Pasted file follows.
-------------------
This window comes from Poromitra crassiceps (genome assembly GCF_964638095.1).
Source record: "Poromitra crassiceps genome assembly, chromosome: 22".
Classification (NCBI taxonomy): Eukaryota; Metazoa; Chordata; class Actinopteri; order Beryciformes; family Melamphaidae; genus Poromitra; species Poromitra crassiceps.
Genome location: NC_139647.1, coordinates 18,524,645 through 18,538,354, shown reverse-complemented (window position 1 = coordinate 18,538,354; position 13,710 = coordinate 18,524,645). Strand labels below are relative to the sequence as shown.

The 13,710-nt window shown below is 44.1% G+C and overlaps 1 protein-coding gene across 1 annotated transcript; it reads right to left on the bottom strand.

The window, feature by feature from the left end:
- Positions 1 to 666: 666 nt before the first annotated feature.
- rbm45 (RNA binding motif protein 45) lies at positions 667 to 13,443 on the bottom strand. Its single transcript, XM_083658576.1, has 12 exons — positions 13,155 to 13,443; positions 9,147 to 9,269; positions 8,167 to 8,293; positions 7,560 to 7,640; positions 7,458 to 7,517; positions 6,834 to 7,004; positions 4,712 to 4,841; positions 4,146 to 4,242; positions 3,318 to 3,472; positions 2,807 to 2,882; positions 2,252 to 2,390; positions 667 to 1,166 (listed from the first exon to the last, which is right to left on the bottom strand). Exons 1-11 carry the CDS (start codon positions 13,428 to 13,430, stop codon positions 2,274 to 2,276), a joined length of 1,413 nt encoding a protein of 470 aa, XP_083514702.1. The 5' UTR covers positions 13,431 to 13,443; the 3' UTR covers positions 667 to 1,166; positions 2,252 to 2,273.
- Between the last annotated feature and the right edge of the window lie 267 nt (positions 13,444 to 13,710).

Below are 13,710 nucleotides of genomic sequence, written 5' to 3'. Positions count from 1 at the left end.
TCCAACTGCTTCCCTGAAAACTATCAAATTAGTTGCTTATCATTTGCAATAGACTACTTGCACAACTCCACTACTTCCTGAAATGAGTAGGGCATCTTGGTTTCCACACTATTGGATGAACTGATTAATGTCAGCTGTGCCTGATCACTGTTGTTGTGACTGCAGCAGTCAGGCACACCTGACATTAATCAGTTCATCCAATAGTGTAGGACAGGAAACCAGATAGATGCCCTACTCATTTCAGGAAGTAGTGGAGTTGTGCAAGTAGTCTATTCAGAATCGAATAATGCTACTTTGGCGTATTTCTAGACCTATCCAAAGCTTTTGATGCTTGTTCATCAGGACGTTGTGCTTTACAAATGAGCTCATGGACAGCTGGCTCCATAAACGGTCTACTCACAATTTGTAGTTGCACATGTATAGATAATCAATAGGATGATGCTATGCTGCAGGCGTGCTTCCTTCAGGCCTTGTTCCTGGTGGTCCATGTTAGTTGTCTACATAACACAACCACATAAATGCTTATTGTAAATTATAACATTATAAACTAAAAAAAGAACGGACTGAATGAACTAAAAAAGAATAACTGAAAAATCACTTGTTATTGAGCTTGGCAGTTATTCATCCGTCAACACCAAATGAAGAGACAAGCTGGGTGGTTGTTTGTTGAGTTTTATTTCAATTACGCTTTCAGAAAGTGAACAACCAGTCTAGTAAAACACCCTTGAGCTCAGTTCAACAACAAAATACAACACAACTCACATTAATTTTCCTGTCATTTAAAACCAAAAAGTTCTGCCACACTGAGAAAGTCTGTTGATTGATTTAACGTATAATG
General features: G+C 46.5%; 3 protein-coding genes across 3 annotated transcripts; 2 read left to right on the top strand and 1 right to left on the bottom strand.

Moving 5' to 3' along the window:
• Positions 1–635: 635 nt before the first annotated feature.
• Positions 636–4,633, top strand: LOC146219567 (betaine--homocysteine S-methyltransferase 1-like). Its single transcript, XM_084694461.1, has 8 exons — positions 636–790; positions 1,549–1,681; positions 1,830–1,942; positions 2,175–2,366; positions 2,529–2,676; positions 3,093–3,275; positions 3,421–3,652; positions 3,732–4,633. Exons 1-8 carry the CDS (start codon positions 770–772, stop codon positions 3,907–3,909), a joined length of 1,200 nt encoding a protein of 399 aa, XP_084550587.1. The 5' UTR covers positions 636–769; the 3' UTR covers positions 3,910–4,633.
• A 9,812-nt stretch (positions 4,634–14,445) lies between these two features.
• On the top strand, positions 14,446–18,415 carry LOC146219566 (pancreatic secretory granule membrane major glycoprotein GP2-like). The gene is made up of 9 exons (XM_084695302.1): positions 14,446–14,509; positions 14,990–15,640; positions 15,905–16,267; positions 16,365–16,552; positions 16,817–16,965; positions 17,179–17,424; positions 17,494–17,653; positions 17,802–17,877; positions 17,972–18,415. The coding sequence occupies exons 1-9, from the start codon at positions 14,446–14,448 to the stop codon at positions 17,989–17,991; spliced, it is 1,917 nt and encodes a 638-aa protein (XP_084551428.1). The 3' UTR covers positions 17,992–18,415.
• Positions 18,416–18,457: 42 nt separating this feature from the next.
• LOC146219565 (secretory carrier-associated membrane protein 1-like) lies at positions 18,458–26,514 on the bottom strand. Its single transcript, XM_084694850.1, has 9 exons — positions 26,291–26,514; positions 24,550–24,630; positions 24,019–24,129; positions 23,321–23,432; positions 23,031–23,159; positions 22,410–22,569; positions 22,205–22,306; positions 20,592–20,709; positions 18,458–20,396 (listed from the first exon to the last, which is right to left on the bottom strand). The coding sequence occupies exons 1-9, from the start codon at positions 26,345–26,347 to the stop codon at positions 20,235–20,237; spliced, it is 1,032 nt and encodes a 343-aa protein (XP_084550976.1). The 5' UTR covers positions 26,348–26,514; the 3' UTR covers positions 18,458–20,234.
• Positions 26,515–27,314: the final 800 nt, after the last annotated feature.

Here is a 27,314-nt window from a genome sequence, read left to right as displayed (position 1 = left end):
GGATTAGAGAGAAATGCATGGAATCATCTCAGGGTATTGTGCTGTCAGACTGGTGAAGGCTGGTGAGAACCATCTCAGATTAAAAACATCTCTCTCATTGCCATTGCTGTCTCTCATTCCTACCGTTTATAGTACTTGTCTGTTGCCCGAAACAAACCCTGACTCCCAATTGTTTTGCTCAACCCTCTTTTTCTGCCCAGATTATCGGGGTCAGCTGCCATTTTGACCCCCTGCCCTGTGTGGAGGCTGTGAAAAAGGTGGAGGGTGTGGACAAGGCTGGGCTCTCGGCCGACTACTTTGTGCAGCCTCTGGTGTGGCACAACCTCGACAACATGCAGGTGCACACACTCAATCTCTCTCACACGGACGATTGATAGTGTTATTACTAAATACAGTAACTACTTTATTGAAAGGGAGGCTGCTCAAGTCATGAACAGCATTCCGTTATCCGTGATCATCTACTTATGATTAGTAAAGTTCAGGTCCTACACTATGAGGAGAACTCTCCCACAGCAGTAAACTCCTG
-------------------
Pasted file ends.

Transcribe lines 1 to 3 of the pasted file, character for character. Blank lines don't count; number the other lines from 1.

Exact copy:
This window comes from Poromitra crassiceps (genome assembly GCF_964638095.1).
Source record: "Poromitra crassiceps genome assembly, chromosome: 22".
Classification (NCBI taxonomy): Eukaryota; Metazoa; Chordata; class Actinopteri; order Beryciformes; family Melamphaidae; genus Poromitra; species Poromitra crassiceps.